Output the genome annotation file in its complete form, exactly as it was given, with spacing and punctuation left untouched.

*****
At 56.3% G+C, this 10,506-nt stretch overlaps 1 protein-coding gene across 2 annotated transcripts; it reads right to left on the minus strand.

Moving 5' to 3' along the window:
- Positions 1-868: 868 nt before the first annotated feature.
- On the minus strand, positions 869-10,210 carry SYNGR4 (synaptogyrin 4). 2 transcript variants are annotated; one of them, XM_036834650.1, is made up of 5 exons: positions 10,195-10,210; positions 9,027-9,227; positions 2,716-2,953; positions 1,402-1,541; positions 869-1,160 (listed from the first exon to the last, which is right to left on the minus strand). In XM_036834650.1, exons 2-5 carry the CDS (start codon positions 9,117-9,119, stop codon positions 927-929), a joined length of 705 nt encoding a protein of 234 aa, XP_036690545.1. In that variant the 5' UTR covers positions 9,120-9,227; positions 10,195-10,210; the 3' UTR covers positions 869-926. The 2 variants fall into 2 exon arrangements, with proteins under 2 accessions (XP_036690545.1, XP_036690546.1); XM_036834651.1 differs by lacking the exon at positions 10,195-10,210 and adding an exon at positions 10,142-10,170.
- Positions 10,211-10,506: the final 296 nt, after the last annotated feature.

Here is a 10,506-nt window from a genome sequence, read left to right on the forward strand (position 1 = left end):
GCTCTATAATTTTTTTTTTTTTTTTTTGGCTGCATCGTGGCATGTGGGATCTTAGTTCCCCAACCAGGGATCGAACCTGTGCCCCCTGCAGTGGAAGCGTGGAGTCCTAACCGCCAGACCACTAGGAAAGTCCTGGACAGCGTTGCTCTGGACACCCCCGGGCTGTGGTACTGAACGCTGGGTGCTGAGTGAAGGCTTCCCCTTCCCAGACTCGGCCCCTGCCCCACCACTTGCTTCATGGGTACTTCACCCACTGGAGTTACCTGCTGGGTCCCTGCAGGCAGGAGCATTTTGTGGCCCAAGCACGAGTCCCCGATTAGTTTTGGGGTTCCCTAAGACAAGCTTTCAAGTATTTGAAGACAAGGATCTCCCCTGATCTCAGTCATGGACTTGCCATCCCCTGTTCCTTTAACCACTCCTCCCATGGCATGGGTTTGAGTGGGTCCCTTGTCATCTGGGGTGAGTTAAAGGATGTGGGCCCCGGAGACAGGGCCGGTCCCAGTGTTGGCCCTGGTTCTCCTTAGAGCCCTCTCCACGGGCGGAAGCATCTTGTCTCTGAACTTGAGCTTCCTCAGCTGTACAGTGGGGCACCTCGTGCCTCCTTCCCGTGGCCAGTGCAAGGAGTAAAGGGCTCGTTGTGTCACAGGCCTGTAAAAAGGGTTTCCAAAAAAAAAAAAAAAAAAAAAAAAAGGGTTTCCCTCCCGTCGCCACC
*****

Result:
At 56.3% G+C, this 10,506-nt stretch overlaps 1 protein-coding gene across 2 annotated transcripts; it reads right to left on the minus strand.

Moving 5' to 3' along the window:
- Positions 1-868: 868 nt before the first annotated feature.
- On the minus strand, positions 869-10,210 carry SYNGR4 (synaptogyrin 4). 2 transcript variants are annotated; one of them, XM_036834650.1, is made up of 5 exons: positions 10,195-10,210; positions 9,027-9,227; positions 2,716-2,953; positions 1,402-1,541; positions 869-1,160 (listed from the first exon to the last, which is right to left on the minus strand). In XM_036834650.1, exons 2-5 carry the CDS (start codon positions 9,117-9,119, stop codon positions 927-929), a joined length of 705 nt encoding a protein of 234 aa, XP_036690545.1. In that variant the 5' UTR covers positions 9,120-9,227; positions 10,195-10,210; the 3' UTR covers positions 869-926. The 2 variants fall into 2 exon arrangements, with proteins under 2 accessions (XP_036690545.1, XP_036690546.1); XM_036834651.1 differs by lacking the exon at positions 10,195-10,210 and adding an exon at positions 10,142-10,170.
- Positions 10,211-10,506: the final 296 nt, after the last annotated feature.

Here is a 10,506-nt window from a genome sequence, read left to right on the forward strand (position 1 = left end):
GCTCTATAATTTTTTTTTTTTTTTTTTGGCTGCATCGTGGCATGTGGGATCTTAGTTCCCCAACCAGGGATCGAACCTGTGCCCCCTGCAGTGGAAGCGTGGAGTCCTAACCGCCAGACCACTAGGAAAGTCCTGGACAGCGTTGCTCTGGACACCCCCGGGCTGTGGTACTGAACGCTGGGTGCTGAGTGAAGGCTTCCCCTTCCCAGACTCGGCCCCTGCCCCACCACTTGCTTCATGGGTACTTCACCCACTGGAGTTACCTGCTGGGTCCCTGCAGGCAGGAGCATTTTGTGGCCCAAGCACGAGTCCCCGATTAGTTTTGGGGTTCCCTAAGACAAGCTTTCAAGTATTTGAAGACAAGGATCTCCCCTGATCTCAGTCATGGACTTGCCATCCCCTGTTCCTTTAACCACTCCTCCCATGGCATGGGTTTGAGTGGGTCCCTTGTCATCTGGGGTGAGTTAAAGGATGTGGGCCCCGGAGACAGGGCCGGTCCCAGTGTTGGCCCTGGTTCTCCTTAGAGCCCTCTCCACGGGCGGAAGCATCTTGTCTCTGAACTTGAGCTTCCTCAGCTGTACAGTGGGGCACCTCGTGCCTCCTTCCCGTGGCCAGTGCAAGGAGTAAAGGGCTCGTTGTGTCACAGGCCTGTAAAAAGGGTTTCCAAAAAAAAAAAAAAAAAAAAAAAAAGGGTTTCCCTCCCGTCGCCACC